DUE DIGITAL DILIGENCE – In the next year or two, we’ll likely see the following companies go public with an initial market value over $10 billion:
Many of these are companies that, in a world without Sarbanes-Oxley, could already be public. That would probably be good for investors; if average people could have gotten Facebook stock at the same $500 million valuation their Series C had, it would have been a spectacular investment, indeed.
Or would it have been? Counterfactuals are notoriously tricky, but it still seems that most of the companies listed above are incredibly ambitious. Whereas today’s mid-tier dot-coms are all fairly boring. Stamps.com, Ancestry.com, and Quinstreet are all pretty good businesses, but they’re also pretty boring. Good, boring businesses are great at hitting their quarterly numbers, but they’re not so great at providing an incredible user experience or transforming an entire market.
When companies are restricted to accredited investors—and big accredited investors, at that—they think differently. They care less about the next quarter, and more about getting a 10X return for their early backers, or a 3X return for funds providing growth capital. Illiquidity isn’t a net positive, but it does force investors to think about the bigger picture, which also forces entrepreneurs to think that way.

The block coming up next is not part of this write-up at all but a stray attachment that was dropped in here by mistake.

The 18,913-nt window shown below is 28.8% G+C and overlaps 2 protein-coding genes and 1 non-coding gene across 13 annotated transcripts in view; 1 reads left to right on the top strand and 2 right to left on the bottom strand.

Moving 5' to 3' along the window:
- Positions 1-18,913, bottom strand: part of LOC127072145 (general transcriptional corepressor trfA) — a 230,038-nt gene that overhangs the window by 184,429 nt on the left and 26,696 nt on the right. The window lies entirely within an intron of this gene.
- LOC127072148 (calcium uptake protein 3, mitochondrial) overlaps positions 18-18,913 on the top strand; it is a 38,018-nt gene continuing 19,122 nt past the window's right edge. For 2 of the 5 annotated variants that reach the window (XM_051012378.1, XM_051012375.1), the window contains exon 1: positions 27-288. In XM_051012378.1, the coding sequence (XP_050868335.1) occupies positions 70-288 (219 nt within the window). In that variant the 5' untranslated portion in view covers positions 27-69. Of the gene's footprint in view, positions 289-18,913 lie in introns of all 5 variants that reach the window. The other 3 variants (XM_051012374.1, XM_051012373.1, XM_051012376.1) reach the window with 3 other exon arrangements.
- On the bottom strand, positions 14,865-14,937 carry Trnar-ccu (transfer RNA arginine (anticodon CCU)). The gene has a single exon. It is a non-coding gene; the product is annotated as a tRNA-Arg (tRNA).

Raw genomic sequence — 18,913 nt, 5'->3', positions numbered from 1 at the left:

This trickles down to consumers, too. Publicly traded Internet companies innovate much more slowly, at least as far as users can see. (Public companies that invest heavily in R&D — Microsoft, IBM, Google and the like — also tend to invest disproportionately in the “research” side. It pays off, but over a very long time.) Projects like the News Feed and Groupon Now are harder to imagine from a public company.
Sarbox has also dampened acquisitions by removing the public market as a competing bidder. The biggest effect here might be that investment banks have less of an incentive to build relationships with early-stage startups in the hope that they can take those startups public years later.
This gives startups less access to acquisition offers and less negotiating leverage. All that might lead to more total acquisitions (since acquisitions are a good substitute for an IPO when someone really wants to cash out), but fewer exits.
Sarbox was bad for entrepreneurs. But it was bad for entrepreneurs in a way that’s good for consumers and late-stage investors: it forced founders of great companies to double-down on world domination instead of settling for life as a boring public company or a subsidiary of Microsoft.
And now it’s finally paying off. We’re getting a new crop of actively fascinating Internet IPOs—the first time we’ve had so many since the last bubble.
(Mark Suster has related thoughts on VCs responded to public markets. Naturally, this piece about VCs responding to a down market was published the morning of a 5% rally.)
Cross-published at Digital Due Diligence’s website.